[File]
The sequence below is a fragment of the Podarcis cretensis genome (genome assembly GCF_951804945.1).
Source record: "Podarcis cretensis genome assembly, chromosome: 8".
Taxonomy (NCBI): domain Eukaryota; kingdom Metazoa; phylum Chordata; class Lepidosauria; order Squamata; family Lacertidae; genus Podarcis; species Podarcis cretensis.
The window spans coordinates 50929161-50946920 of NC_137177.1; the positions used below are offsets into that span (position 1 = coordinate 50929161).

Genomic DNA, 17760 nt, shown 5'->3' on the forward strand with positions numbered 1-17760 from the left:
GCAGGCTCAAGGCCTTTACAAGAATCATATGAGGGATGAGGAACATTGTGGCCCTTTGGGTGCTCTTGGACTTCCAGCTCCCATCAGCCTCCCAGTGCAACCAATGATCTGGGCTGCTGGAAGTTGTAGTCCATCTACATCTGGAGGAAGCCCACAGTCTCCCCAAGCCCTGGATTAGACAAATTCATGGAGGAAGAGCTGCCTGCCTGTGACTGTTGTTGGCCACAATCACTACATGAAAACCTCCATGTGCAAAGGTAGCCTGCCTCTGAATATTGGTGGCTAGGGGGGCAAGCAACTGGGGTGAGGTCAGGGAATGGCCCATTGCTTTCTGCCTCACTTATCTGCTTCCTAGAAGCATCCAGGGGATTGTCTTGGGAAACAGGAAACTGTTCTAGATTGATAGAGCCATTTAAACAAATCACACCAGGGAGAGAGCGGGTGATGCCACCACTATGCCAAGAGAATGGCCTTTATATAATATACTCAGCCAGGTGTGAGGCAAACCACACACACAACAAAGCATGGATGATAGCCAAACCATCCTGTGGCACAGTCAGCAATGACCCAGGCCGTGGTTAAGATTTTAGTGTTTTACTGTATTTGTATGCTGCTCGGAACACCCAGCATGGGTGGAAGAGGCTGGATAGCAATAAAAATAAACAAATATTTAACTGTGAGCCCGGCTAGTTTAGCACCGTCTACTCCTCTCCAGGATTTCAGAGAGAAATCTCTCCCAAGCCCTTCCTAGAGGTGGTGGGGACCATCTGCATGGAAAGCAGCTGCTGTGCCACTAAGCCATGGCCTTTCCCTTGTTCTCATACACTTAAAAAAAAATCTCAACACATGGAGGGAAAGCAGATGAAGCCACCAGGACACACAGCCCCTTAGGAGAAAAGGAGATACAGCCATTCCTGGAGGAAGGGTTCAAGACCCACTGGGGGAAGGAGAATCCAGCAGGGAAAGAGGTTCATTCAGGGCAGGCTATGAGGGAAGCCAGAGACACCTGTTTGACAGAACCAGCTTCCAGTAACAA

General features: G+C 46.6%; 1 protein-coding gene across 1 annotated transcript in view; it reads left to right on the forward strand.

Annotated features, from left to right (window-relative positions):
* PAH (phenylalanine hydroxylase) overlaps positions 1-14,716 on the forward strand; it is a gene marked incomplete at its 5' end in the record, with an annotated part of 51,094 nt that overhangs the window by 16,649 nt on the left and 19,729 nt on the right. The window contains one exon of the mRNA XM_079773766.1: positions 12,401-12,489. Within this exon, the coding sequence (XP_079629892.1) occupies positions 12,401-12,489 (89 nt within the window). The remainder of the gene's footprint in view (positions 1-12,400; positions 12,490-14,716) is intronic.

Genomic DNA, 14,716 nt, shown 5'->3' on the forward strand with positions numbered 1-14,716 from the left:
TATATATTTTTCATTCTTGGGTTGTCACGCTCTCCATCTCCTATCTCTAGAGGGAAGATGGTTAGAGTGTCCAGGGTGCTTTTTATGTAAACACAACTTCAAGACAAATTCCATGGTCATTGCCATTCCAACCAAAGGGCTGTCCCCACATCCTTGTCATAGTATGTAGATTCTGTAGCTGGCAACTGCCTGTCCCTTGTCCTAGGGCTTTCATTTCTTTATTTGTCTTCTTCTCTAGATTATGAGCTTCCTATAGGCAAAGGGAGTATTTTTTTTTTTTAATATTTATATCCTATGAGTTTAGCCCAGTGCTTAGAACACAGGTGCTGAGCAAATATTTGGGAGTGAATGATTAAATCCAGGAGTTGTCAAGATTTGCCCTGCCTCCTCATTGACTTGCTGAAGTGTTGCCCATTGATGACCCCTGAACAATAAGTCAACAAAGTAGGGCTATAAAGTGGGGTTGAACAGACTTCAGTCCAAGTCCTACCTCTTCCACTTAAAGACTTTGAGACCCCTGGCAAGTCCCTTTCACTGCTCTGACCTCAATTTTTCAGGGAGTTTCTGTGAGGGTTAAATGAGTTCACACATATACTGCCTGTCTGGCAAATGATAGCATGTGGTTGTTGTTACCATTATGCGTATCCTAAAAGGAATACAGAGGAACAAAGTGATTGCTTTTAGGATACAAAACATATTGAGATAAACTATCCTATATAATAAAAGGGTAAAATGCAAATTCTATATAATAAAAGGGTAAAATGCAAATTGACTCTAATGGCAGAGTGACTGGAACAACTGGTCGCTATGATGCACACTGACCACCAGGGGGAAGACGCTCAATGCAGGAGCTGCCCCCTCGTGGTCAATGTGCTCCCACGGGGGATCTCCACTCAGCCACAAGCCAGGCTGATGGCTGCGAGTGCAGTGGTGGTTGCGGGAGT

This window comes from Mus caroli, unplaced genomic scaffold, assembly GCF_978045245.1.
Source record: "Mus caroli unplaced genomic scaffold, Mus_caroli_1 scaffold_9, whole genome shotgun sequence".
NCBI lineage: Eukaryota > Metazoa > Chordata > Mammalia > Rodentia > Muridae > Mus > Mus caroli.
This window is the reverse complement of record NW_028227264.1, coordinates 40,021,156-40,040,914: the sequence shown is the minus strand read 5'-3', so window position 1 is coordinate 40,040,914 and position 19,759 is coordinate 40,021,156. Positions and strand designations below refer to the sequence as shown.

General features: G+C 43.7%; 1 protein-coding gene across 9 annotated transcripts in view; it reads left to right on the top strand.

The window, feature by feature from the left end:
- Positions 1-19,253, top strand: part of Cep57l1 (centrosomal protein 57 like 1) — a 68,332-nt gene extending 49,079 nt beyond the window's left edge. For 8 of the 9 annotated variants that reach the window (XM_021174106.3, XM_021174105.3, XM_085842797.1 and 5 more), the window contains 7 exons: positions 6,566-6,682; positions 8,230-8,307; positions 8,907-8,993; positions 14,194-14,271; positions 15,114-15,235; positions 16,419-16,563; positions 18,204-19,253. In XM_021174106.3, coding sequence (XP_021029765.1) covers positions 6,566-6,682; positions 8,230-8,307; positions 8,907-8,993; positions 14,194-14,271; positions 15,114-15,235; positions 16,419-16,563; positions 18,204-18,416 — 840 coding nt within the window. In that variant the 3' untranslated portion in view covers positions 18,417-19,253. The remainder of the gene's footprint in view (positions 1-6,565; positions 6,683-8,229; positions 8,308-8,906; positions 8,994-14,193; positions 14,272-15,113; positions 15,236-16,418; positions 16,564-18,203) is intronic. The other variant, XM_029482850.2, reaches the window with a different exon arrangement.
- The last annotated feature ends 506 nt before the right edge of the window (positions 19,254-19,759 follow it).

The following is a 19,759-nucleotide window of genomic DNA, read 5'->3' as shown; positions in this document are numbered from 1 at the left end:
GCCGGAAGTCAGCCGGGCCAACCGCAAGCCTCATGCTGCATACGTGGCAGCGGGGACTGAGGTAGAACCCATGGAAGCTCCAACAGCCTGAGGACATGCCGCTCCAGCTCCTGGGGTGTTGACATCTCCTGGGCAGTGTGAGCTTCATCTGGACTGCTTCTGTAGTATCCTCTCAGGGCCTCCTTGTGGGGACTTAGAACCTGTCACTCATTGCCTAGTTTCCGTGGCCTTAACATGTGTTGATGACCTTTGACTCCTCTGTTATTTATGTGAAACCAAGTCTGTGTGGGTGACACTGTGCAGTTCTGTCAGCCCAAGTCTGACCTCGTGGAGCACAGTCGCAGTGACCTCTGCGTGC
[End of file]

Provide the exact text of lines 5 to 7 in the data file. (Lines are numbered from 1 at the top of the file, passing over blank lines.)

Genomic DNA, 17760 nt, shown 5'->3' on the forward strand with positions numbered 1-17760 from the left:
GCAGGCTCAAGGCCTTTACAAGAATCATATGAGGGATGAGGAACATTGTGGCCCTTTGGGTGCTCTTGGACTTCCAGCTCCCATCAGCCTCCCAGTGCAACCAATGATCTGGGCTGCTGGAAGTTGTAGTCCATCTACATCTGGAGGAAGCCCACAGTCTCCCCAAGCCCTGGATTAGACAAATTCATGGAGGAAGAGCTGCCTGCCTGTGACTGTTGTTGGCCACAATCACTACATGAAAACCTCCATGTGCAAAGGTAGCCTGCCTCTGAATATTGGTGGCTAGGGGGGCAAGCAACTGGGGTGAGGTCAGGGAATGGCCCATTGCTTTCTGCCTCACTTATCTGCTTCCTAGAAGCATCCAGGGGATTGTCTTGGGAAACAGGAAACTGTTCTAGATTGATAGAGCCATTTAAACAAATCACACCAGGGAGAGAGCGGGTGATGCCACCACTATGCCAAGAGAATGGCCTTTATATAATATACTCAGCCAGGTGTGAGGCAAACCACACACACAACAAAGCATGGATGATAGCCAAACCATCCTGTGGCACAGTCAGCAATGACCCAGGCCGTGGTTAAGATTTTAGTGTTTTACTGTATTTGTATGCTGCTCGGAACACCCAGCATGGGTGGAAGAGGCTGGATAGCAATAAAAATAAACAAATATTTAACTGTGAGCCCGGCTAGTTTAGCACCGTCTACTCCTCTCCAGGATTTCAGAGAGAAATCTCTCCCAAGCCCTTCCTAGAGGTGGTGGGGACCATCTGCATGGAAAGCAGCTGCTGTGCCACTAAGCCATGGCCTTTCCCTTGTTCTCATACACTTAAAAAAAAATCTCAACACATGGAGGGAAAGCAGATGAAGCCACCAGGACACACAGCCCCTTAGGAGAAAAGGAGATACAGCCATTCCTGGAGGAAGGGTTCAAGACCCACTGGGGGAAGGAGAATCCAGCAGGGAAAGAGGTTCATTCAGGGCAGGCTATGAGGGAAGCCAGAGACACCTGTTTGACAGAACCAGCTTCCAGTAACAA

General features: G+C 46.6%; 1 protein-coding gene across 1 annotated transcript in view; it reads left to right on the forward strand.